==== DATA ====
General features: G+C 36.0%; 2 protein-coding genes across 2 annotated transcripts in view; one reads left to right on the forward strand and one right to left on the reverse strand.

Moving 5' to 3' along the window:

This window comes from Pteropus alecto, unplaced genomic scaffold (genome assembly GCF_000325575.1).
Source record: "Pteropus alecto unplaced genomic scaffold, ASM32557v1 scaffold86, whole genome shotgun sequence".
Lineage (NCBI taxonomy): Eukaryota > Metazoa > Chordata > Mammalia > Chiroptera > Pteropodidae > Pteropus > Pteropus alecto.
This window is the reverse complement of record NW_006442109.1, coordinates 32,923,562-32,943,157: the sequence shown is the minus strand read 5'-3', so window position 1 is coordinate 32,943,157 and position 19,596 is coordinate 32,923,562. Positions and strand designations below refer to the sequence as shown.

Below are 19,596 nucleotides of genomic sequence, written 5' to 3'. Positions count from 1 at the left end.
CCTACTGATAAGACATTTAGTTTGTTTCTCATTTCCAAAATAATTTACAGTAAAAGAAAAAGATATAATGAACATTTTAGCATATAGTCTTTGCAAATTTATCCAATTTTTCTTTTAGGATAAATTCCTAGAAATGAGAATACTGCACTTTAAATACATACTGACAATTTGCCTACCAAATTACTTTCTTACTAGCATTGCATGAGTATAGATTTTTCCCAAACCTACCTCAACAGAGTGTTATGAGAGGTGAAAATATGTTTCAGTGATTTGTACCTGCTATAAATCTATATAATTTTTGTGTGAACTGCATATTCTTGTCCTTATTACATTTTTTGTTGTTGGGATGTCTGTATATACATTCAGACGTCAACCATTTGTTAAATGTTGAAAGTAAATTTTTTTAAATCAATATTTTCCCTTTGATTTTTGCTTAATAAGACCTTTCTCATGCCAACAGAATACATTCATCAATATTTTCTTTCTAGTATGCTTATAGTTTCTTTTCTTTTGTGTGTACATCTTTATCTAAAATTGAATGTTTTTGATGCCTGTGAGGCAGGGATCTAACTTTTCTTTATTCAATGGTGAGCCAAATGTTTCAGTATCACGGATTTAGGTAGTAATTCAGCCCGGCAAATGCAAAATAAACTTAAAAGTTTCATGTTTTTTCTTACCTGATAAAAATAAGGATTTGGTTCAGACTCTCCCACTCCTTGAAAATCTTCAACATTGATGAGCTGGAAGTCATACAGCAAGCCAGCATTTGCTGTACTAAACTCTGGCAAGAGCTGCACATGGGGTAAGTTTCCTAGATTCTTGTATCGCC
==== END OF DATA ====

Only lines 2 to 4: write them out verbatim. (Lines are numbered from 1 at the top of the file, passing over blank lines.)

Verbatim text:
Moving 5' to 3' along the window:

This window comes from Pteropus alecto, unplaced genomic scaffold (genome assembly GCF_000325575.1).
Source record: "Pteropus alecto unplaced genomic scaffold, ASM32557v1 scaffold86, whole genome shotgun sequence".